The First Walking Ethnographic Exercise


I visited Brooklyn Heights on Wednesday, July 18th, at around 1:30 to 3:30 pm. From my house, it took approximately 25-35 minutes via G and A train to get to the High Street-Brooklyn Bridge station.


I started recording my routes verbally after I got off the train station at Brooklyn Heights. I voice-recorded my trip for 40 minutes to an hour but the recording is 15 minutes long due to the pauses. I noted my geographical locations, named the streets and directions I took, and described what I was seeing. The verbal recording helped me to be more observant of the neighborhood, because I had to look in order to explain it. I was more descriptive of my surroundings than when I’d just think about them in my head. My descriptions were particularly detailed for the shapes around me and the situations I encountered. In general, it supported my trip by making me more engaged.

My Voice Record:

(15 minutes)


(red: my trip, blue: going home)

Visual Materials

Cadman Plaza Park:

Brooklyn Bridge:

Prospect Street Past Brooklyn Bridge:

York Street Subway:

Sands Street + Pearl Street:

Jay Street + Concord Street:

Saint James Cathedral Basilica:

Kings County Family Court:

Korean War Veteran’s Plaza:

Clint Street + Pierrepont Street:

Beautiful Stair Railing on Pierrepont Street:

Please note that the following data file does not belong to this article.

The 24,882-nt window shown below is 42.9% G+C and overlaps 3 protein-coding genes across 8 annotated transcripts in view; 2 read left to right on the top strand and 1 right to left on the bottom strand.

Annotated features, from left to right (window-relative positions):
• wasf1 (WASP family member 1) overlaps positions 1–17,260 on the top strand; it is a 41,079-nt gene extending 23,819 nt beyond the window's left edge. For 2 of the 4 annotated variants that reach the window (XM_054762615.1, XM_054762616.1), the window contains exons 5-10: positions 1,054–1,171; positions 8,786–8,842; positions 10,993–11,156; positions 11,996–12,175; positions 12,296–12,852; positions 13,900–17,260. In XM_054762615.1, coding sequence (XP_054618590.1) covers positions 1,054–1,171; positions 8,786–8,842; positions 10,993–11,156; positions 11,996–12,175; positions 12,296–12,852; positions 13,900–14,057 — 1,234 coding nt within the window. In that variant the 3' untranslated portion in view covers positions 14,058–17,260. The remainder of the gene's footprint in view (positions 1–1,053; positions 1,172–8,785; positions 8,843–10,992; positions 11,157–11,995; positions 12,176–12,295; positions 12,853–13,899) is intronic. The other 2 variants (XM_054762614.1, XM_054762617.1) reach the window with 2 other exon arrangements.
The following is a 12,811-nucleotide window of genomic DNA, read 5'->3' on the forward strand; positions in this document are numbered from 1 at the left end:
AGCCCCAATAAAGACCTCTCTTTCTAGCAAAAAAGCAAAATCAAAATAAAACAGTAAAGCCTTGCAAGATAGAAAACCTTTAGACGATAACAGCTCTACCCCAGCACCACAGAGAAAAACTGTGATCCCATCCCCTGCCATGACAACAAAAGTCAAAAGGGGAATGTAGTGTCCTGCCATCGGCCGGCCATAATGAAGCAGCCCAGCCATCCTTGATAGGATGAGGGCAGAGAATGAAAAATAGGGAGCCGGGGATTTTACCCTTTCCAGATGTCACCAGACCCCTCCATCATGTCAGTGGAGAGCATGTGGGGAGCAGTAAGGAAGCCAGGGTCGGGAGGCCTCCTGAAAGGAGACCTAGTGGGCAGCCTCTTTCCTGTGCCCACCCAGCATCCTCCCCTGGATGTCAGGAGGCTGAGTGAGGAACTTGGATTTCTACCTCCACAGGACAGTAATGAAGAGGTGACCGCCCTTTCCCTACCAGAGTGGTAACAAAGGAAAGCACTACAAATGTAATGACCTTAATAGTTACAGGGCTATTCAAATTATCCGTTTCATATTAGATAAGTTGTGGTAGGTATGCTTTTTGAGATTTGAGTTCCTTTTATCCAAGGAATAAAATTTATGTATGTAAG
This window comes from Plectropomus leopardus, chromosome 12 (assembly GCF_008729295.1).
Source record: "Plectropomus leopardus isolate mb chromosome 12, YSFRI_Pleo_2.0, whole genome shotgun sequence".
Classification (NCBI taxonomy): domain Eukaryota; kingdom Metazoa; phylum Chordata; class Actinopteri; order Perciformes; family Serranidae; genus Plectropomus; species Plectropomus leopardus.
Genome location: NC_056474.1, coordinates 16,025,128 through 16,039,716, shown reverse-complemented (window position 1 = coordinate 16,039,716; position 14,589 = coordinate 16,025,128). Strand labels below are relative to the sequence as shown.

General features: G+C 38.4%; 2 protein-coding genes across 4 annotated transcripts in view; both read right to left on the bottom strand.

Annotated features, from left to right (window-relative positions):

Metal lamp in front of Chase Bank on Clinton Street:


I was often surprised by the beautiful architecture of Brooklyn Heights. I especially liked the design of a turquoise-colored stair railing at a residential house. I’ve shown it in photographs above. Most buildings, including houses, were generally bigger and taller than those in other parts of Brooklyn. I accidentally walk towards Downtown Brooklyn in the middle of my trip, and started to see way more state-run buildings such as courts and schools. I also began to see more people, especially more visitors and bikers in Downtown Brooklyn. It was a very hot day, and I was surprised by how busy most streets were. I walked past by many people, people of various races, who seemed to have diverse professions. I saw at least two big groups of people—a group of elementary school students on a field trip, wearing the same blue shirts and waiting for the green light, and a group of high school students right outside a big school. I found myself sweating a lot towards the end of my trip.


Going Back Home

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